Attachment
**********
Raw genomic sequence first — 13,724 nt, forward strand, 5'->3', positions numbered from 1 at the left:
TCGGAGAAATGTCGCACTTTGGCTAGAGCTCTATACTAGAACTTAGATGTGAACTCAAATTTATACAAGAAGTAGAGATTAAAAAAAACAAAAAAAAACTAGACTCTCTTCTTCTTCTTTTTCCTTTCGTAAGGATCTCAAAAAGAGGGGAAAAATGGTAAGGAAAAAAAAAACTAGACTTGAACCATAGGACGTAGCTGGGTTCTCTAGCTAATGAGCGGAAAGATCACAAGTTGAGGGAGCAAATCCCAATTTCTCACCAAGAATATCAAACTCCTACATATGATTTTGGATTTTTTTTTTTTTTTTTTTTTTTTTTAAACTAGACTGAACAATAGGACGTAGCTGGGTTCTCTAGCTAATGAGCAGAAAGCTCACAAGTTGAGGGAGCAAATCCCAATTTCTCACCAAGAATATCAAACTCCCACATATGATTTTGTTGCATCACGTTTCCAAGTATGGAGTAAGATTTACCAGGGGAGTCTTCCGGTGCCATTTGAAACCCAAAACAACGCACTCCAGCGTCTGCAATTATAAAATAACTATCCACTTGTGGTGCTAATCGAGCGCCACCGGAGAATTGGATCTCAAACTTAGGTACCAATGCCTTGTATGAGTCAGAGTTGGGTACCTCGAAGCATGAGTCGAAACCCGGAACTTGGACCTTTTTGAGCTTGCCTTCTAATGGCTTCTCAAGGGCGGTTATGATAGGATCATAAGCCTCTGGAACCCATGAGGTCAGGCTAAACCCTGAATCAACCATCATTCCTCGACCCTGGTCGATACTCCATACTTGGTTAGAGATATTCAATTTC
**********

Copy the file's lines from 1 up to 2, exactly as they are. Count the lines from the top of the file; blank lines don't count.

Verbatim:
Raw genomic sequence first — 13,724 nt, forward strand, 5'->3', positions numbered from 1 at the left:
TCGGAGAAATGTCGCACTTTGGCTAGAGCTCTATACTAGAACTTAGATGTGAACTCAAATTTATACAAGAAGTAGAGATTAAAAAAAACAAAAAAAAACTAGACTCTCTTCTTCTTCTTTTTCCTTTCGTAAGGATCTCAAAAAGAGGGGAAAAATGGTAAGGAAAAAAAAAACTAGACTTGAACCATAGGACGTAGCTGGGTTCTCTAGCTAATGAGCGGAAAGATCACAAGTTGAGGGAGCAAATCCCAATTTCTCACCAAGAATATCAAACTCCTACATATGATTTTGGATTTTTTTTTTTTTTTTTTTTTTTTTTAAACTAGACTGAACAATAGGACGTAGCTGGGTTCTCTAGCTAATGAGCAGAAAGCTCACAAGTTGAGGGAGCAAATCCCAATTTCTCACCAAGAATATCAAACTCCCACATATGATTTTGTTGCATCACGTTTCCAAGTATGGAGTAAGATTTACCAGGGGAGTCTTCCGGTGCCATTTGAAACCCAAAACAACGCACTCCAGCGTCTGCAATTATAAAATAACTATCCACTTGTGGTGCTAATCGAGCGCCACCGGAGAATTGGATCTCAAACTTAGGTACCAATGCCTTGTATGAGTCAGAGTTGGGTACCTCGAAGCATGAGTCGAAACCCGGAACTTGGACCTTTTTGAGCTTGCCTTCTAATGGCTTCTCAAGGGCGGTTATGATAGGATCATAAGCCTCTGGAACCCATGAGGTCAGGCTAAACCCTGAATCAACCATCATTCCTCGACCCTGGTCGATACTCCATACTTGGTTAGAGATATTCAATTTC